Britain-EU Brexit talks to start Monday as planned

Tony Baggett

Tony Baggett

The inconclusive elections in Britain have further complicated matters.

Brexit talks will begin Monday.

The Democratic Unionist Party wants to attach its own conditions onto Brexit as part of its deal with the Conservatives - including the insistence on a "soft border" between Northern Ireland and the Irish Republic. The price of such a deal remains unclear.

May is not expected to announce an agreement with the DUP until next week.

Monday will just be the first day of what will be more than 18 months of talks.

But the Government will press ahead with the first round of Brexit talks two days before the official opening of Parliament. Hundreds of protesters chanting "we want justice" stormed a local town hall on Friday afternoon.

It had been suggested the start of negotiations could be delayed by the failure of any party to win a House of Commons majority at last week's General Election.

The DUP is one of the most socially conservative parties in Europe, having sought to maintain some of its strictest limits on abortion and consistently opposed gay marriage.

European Commission First President Frans Timmermans told the Prague event that the EU would be happy to see the United Kingdom change its mind and stay in the bloc.

But her vulnerability at home means that her plan to leave the EU's lucrative single market and customs union in order to impose strict limits on immigration is under intense scrutiny.

Prime Minister Theresa May invoked Article 50 of the Lisbon Treaty, which started the clock on Brexit, in March.

May's finance minister, Philip Hammond, said on Friday that Britain should prioritise protecting jobs and economic growth. "We'll see about the rest", Merkel told reporters after a meeting with top government officials, unions and business leaders in Meseberg, a town in eastern Germany.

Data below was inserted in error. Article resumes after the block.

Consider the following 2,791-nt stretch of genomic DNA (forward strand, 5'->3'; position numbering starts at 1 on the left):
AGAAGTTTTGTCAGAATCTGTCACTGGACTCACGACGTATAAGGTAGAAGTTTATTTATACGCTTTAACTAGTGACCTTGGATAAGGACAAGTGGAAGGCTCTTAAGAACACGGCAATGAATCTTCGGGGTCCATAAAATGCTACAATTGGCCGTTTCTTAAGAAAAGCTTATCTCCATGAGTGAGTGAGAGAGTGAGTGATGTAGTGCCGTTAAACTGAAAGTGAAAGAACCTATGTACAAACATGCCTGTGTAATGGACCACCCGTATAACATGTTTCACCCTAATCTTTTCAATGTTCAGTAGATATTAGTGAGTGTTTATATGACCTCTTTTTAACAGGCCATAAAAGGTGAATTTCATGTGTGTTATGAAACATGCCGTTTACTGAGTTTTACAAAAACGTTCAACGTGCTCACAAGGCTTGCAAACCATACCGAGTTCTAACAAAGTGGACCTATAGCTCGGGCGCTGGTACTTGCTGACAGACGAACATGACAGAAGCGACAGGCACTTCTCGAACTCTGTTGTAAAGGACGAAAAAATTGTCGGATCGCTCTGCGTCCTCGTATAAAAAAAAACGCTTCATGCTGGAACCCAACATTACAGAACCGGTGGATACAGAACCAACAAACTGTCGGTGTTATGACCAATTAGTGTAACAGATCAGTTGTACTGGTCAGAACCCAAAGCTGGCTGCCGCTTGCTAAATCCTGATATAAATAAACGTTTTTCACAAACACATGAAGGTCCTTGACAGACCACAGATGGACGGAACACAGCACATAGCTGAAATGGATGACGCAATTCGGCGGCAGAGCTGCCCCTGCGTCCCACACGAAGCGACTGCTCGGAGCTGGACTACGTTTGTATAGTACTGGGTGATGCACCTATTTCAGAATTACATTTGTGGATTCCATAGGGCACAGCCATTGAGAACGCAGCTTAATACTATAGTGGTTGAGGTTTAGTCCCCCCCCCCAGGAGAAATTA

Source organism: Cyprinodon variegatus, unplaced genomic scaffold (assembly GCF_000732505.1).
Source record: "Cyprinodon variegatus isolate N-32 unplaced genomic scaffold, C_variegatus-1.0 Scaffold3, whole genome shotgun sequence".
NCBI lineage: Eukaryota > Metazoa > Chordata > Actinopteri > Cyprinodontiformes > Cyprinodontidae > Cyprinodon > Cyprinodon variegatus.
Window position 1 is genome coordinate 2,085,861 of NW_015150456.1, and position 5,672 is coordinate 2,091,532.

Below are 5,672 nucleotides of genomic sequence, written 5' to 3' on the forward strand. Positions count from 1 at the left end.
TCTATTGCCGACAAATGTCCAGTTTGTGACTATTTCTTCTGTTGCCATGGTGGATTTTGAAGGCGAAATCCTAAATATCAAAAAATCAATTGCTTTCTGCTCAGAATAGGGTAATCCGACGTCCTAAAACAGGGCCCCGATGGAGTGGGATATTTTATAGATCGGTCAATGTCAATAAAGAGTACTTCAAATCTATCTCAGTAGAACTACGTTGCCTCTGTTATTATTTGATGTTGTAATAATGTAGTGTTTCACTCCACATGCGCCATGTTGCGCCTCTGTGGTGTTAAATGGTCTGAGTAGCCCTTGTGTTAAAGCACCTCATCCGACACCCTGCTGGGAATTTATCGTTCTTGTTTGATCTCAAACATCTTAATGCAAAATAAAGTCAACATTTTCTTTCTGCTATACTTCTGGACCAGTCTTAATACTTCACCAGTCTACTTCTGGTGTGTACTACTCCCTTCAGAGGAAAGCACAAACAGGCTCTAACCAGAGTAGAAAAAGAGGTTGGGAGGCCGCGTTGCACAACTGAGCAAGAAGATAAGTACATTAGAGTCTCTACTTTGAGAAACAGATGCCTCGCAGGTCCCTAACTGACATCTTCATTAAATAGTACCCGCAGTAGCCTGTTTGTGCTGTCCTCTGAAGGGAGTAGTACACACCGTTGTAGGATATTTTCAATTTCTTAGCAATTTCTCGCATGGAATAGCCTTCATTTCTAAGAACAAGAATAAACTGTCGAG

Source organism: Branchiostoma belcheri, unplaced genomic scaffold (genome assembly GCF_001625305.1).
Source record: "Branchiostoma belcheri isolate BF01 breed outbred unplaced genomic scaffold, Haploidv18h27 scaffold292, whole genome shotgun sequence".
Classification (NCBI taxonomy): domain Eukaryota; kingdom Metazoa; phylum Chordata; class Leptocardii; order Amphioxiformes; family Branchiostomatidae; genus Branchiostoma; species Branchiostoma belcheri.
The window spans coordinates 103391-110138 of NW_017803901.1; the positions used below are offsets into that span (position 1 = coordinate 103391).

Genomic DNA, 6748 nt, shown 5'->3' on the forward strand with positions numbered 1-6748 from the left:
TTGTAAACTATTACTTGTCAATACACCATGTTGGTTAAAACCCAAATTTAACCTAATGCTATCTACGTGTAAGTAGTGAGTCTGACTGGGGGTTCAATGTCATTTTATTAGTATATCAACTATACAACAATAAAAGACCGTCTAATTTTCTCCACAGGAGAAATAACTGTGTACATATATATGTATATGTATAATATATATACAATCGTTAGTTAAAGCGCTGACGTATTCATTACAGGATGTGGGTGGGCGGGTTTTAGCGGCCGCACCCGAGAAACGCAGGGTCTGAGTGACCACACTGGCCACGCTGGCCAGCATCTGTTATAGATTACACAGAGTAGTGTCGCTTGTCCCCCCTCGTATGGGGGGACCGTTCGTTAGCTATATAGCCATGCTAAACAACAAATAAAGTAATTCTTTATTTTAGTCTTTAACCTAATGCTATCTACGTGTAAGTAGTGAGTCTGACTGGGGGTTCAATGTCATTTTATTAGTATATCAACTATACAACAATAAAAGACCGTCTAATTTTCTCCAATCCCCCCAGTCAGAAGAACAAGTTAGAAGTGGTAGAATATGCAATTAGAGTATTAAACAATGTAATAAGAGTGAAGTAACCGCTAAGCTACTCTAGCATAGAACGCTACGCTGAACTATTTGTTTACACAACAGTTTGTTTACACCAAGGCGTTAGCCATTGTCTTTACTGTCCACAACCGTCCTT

A senior Brussels official said the amount, which compares to London's annual net European Union payment of around 10 billion euros, would still be "peanuts" in terms of the overall economy and also that the final bill would be determined less by technical and legal arguments than by hard-headed political horse-trading.

"Our view is that withdrawal agreement and terms of the future relationship must be agreed alongside each other", said the spokesman.

"I'm not going to give a blow by blow account of how we propose to take that discussion forward", he said.

The Brexit Department said in a statement that the U.K.'s withdrawal and future ties are "intimately linked".

The announcement was agreed on Thursday between Brexit minister David Davis and the European Commission's chief negotiator Michel Barnier, the ministry said.

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